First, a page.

What's the difference between baking soda and baking powder?
Have you ever stared into your pantry and thought, What the heck is the difference between baking soda and powder? Or looked at a recipe and had to double- or triple-check that you're using the right one? The two seem—and even sound—the same, and they do actually have a lot in common. But the little things that differentiate the two are so enormously important, confusing them can mean the difference between baked goods you want to eat and baked goods you wouldn't touch with a ten-foot pole.
We some digging to find out just what the difference between baking soda and baking powder is and why you absolutely never want to mix them up.
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Both baking soda and baking powder are used to make baked goods light and fluffy.
If you've ever ended up with a rock-hard platter of brownies, it probably had something to do with how much baking soda or baking powder you did (or didn't) use.
Each of these powders contain the same key ingredient: sodium bicarbonate. When sodium bicarbonate is combined with acid and water, a chemical reaction takes place that creates the gas carbon dioxide, Kelila Jaffe, a chef and the food-program coordinator at New York University Steinhardt tells SELF. This process is called leavening, and it's what keeps your cupcakes moist and fluffy instead of hard like hockey pucks.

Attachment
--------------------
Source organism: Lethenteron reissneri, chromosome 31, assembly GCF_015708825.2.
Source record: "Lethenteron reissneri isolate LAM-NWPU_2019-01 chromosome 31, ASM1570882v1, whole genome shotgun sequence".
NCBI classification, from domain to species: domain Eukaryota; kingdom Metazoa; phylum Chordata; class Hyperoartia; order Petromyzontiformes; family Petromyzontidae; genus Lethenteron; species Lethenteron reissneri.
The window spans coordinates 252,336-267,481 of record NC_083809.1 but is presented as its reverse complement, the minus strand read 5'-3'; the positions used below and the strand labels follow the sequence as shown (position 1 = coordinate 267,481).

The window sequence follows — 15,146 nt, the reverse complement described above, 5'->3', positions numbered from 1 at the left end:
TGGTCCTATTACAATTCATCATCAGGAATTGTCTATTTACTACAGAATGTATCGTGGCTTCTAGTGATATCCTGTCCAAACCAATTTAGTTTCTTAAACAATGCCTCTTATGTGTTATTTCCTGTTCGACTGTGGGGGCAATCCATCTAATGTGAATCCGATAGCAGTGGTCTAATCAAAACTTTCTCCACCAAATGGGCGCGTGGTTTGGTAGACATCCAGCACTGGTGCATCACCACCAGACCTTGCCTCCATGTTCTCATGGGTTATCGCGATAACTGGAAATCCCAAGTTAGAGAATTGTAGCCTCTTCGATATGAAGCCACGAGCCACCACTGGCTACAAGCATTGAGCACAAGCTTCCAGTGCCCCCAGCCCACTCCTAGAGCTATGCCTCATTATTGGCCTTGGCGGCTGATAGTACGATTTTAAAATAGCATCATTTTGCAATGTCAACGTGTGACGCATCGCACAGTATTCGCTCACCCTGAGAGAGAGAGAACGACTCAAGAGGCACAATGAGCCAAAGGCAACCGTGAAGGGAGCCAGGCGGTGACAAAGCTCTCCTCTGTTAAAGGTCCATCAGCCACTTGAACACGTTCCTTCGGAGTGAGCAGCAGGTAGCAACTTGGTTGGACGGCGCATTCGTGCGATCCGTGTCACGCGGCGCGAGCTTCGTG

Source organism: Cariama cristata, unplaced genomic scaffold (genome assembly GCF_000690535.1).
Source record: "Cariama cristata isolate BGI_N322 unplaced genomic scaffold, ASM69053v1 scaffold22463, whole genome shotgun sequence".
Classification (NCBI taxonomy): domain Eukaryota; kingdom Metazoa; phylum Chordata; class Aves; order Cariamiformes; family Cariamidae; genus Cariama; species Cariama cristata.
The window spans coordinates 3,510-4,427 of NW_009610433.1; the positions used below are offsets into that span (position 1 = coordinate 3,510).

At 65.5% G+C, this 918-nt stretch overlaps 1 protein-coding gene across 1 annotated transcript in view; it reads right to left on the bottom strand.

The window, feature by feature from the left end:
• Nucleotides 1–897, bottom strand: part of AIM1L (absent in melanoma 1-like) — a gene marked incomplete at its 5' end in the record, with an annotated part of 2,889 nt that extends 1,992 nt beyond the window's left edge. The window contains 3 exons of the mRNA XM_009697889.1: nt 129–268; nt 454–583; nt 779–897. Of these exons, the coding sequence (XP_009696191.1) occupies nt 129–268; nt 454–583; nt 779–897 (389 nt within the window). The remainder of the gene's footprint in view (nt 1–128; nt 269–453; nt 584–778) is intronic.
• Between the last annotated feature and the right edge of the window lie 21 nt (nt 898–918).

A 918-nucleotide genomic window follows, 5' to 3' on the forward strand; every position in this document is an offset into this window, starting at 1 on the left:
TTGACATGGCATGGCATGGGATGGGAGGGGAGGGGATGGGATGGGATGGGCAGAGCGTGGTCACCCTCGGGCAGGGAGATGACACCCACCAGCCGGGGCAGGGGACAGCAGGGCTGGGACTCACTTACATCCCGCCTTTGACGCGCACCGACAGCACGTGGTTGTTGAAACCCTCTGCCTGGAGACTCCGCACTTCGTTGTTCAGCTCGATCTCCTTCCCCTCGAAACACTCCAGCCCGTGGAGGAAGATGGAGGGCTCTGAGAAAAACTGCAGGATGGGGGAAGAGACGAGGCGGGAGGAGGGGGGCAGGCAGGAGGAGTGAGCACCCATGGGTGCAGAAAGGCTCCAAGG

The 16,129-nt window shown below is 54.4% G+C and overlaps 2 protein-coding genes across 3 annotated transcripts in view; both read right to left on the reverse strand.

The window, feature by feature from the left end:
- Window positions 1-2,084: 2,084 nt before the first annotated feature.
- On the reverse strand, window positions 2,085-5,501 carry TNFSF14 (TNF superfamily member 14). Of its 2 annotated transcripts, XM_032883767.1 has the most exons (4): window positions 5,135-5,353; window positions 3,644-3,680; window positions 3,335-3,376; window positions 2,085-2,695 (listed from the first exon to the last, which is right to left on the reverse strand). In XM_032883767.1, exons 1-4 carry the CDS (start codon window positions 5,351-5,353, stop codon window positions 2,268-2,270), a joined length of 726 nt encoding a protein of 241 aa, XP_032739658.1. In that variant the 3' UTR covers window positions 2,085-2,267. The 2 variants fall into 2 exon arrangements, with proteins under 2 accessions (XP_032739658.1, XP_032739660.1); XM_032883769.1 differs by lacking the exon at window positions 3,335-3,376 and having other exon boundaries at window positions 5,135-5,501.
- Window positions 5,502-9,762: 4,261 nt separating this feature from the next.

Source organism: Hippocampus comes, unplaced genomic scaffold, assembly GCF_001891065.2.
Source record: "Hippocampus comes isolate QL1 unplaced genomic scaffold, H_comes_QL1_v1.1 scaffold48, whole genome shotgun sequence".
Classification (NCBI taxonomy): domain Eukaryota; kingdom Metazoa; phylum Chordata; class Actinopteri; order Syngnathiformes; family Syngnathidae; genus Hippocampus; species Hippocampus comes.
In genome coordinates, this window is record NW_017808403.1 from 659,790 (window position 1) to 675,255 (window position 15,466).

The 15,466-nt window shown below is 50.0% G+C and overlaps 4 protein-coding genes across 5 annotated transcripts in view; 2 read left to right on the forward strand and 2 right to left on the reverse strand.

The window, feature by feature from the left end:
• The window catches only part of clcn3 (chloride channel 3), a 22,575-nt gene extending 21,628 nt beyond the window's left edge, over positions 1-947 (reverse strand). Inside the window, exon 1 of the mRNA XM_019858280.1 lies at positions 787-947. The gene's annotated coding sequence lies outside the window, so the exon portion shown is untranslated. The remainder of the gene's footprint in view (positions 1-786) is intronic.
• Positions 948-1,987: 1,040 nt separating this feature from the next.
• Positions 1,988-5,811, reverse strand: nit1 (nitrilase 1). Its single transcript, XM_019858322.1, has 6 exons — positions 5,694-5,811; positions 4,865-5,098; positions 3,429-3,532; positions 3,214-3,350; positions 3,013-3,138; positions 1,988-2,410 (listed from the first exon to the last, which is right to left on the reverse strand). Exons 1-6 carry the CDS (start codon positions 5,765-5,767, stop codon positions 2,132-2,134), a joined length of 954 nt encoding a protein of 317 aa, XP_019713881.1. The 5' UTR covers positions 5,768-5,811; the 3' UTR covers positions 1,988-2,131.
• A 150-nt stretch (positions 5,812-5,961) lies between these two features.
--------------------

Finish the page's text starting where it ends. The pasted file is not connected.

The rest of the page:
Baking soda is pure sodium bicarbonate, Jaffe explains. Since sodium bicarbonate needs to interact with an acid to create that carbon-dioxide reaction, she says that you'll usually want to use it in a recipe that already calls for acidic ingredients—like lemon juice, buttermilk, or even yogurt—to ensure you're creating that reaction.
There are additional ingredients in baking powder—not just sodium bicarbonate. "Baking powder contains its own acid, usually in the form of cream of tartar," says Jaffe. Because it has its own source of acid, it can create carbon dioxide all by itself. So you can use it in recipes that don't have an acidic ingredient and still get that leavening effect.
Baking powder also contains an anti-caking agent that keeps the sodium bicarbonate and acid from sticking together. Jaffe says that usually the anti-caking agent is cornstarch, but it can vary from brand to brand. Certain brands will use anti-caking agents that contain gluten, so if gluten is something you're trying to avoid, be on the lookout for brands marketed as gluten free and double-check the ingredients label to be extra safe.
Now that you know the difference between the two, don't start using them willy-nilly.
"You want to be careful about the amount you use in baking," says Jaffe. "If you use too much of either baking powder or soda and not enough acid, you'll get something with a bitter, soapy taste."
Most recipes call for less baking soda than baking powder because baking soda is pure sodium bicarbonate and therefore super concentrated. If you're attempting to create your own recipe, Jaffe says the general ratio for baking soda is about ¼ teaspoon per cup of flour, and for baking powder it's a bit more—1 teaspoon per 1 cup of flour.
Wait, but what about recipes that call for both baking powder and soda?
Jaffe says that highly acidic recipes (like buttermilk biscuits or lemon cupcakes) are the ones that usually call for both baking powder and baking soda because they need more sodium bicarbonate to properly interact with the larger amount of acid. Otherwise, they might not create that leavening effect. Buttermilk biscuits are one example she mentions: "Because buttermilk has so much acid, you want the biscuit to be nice and fluffy, and baking powder by itself isn't going to provide enough gas to create that texture."